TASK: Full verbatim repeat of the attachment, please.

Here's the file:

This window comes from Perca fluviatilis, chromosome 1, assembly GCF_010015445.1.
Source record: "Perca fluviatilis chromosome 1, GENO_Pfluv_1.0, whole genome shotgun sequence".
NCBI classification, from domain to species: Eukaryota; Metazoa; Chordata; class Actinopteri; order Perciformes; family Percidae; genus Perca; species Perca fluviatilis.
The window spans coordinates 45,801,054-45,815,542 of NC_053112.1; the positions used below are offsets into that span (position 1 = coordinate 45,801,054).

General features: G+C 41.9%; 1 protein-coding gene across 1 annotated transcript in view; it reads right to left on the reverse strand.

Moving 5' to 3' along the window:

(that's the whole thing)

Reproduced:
This window comes from Perca fluviatilis, chromosome 1, assembly GCF_010015445.1.
Source record: "Perca fluviatilis chromosome 1, GENO_Pfluv_1.0, whole genome shotgun sequence".
NCBI classification, from domain to species: Eukaryota; Metazoa; Chordata; class Actinopteri; order Perciformes; family Percidae; genus Perca; species Perca fluviatilis.
The window spans coordinates 45,801,054-45,815,542 of NC_053112.1; the positions used below are offsets into that span (position 1 = coordinate 45,801,054).

General features: G+C 41.9%; 1 protein-coding gene across 1 annotated transcript in view; it reads right to left on the reverse strand.

Moving 5' to 3' along the window: